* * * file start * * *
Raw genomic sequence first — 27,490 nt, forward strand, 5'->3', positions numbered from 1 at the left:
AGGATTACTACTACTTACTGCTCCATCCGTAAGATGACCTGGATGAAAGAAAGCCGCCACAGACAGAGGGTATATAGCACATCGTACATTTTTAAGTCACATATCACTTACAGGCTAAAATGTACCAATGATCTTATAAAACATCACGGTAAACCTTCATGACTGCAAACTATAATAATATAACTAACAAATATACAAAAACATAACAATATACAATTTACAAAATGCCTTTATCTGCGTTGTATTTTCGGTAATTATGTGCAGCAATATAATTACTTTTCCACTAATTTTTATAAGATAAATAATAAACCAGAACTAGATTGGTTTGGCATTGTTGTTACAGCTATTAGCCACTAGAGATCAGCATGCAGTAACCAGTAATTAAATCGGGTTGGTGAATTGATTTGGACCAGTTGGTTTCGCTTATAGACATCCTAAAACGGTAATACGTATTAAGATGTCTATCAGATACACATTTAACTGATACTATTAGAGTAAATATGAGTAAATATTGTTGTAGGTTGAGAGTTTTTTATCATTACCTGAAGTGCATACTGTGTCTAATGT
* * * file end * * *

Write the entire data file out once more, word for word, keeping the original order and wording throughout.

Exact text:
Raw genomic sequence first — 27,490 nt, forward strand, 5'->3', positions numbered from 1 at the left:
AGGATTACTACTACTTACTGCTCCATCCGTAAGATGACCTGGATGAAAGAAAGCCGCCACAGACAGAGGGTATATAGCACATCGTACATTTTTAAGTCACATATCACTTACAGGCTAAAATGTACCAATGATCTTATAAAACATCACGGTAAACCTTCATGACTGCAAACTATAATAATATAACTAACAAATATACAAAAACATAACAATATACAATTTACAAAATGCCTTTATCTGCGTTGTATTTTCGGTAATTATGTGCAGCAATATAATTACTTTTCCACTAATTTTTATAAGATAAATAATAAACCAGAACTAGATTGGTTTGGCATTGTTGTTACAGCTATTAGCCACTAGAGATCAGCATGCAGTAACCAGTAATTAAATCGGGTTGGTGAATTGATTTGGACCAGTTGGTTTCGCTTATAGACATCCTAAAACGGTAATACGTATTAAGATGTCTATCAGATACACATTTAACTGATACTATTAGAGTAAATATGAGTAAATATTGTTGTAGGTTGAGAGTTTTTTATCATTACCTGAAGTGCATACTGTGTCTAATGT